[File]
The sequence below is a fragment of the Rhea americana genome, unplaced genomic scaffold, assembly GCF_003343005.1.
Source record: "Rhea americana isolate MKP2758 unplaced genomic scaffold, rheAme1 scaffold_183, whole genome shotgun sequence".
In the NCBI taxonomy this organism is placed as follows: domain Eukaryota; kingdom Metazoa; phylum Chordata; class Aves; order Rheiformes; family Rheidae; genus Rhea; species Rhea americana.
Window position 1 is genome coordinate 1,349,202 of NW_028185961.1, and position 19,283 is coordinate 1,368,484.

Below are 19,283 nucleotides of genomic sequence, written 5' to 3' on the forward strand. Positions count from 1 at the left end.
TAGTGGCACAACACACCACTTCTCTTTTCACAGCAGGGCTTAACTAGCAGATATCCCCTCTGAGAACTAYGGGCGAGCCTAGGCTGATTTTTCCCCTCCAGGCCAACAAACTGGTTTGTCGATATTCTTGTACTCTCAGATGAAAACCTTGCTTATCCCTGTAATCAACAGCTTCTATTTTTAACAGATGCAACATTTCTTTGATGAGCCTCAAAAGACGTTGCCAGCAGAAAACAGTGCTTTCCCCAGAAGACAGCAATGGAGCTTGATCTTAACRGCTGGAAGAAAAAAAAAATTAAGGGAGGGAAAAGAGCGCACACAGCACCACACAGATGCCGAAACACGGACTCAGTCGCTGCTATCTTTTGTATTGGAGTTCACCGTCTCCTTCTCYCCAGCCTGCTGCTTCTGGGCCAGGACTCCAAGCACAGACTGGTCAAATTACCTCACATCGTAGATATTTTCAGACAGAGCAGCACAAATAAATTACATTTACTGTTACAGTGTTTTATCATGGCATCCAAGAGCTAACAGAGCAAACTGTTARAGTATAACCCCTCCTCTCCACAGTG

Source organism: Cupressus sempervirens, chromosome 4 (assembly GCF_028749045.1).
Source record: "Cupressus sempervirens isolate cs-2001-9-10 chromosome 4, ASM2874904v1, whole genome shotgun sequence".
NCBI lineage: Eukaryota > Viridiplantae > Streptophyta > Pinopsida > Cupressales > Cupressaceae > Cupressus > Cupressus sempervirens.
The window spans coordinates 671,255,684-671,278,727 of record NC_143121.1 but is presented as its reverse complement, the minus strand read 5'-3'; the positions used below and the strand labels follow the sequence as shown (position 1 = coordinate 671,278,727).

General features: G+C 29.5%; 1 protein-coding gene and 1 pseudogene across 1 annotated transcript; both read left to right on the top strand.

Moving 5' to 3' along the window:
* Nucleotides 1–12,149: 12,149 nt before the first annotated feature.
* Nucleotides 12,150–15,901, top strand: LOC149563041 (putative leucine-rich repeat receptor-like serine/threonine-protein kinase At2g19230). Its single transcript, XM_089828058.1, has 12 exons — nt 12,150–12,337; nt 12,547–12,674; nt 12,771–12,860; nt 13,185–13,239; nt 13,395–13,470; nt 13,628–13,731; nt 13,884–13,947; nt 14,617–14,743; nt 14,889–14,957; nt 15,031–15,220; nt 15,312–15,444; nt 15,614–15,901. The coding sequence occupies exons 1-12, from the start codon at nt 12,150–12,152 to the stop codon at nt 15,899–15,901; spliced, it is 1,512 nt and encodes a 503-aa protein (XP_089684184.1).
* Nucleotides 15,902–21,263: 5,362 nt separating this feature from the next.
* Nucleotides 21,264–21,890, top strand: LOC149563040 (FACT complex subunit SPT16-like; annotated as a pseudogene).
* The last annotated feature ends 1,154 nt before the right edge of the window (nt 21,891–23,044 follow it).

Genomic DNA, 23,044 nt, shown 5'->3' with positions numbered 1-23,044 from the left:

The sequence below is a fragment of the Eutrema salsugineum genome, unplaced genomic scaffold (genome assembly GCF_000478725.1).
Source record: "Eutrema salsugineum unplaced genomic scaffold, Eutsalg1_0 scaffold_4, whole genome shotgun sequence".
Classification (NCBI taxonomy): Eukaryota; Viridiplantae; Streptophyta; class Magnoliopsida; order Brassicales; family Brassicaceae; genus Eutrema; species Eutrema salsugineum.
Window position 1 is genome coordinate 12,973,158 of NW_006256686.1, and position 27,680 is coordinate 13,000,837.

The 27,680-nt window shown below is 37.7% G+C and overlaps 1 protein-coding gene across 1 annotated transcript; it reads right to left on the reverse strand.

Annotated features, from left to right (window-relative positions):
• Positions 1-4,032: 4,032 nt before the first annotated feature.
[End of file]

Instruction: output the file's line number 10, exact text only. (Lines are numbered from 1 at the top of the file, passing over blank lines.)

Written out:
The window spans coordinates 671,255,684-671,278,727 of record NC_143121.1 but is presented as its reverse complement, the minus strand read 5'-3'; the positions used below and the strand labels follow the sequence as shown (position 1 = coordinate 671,278,727).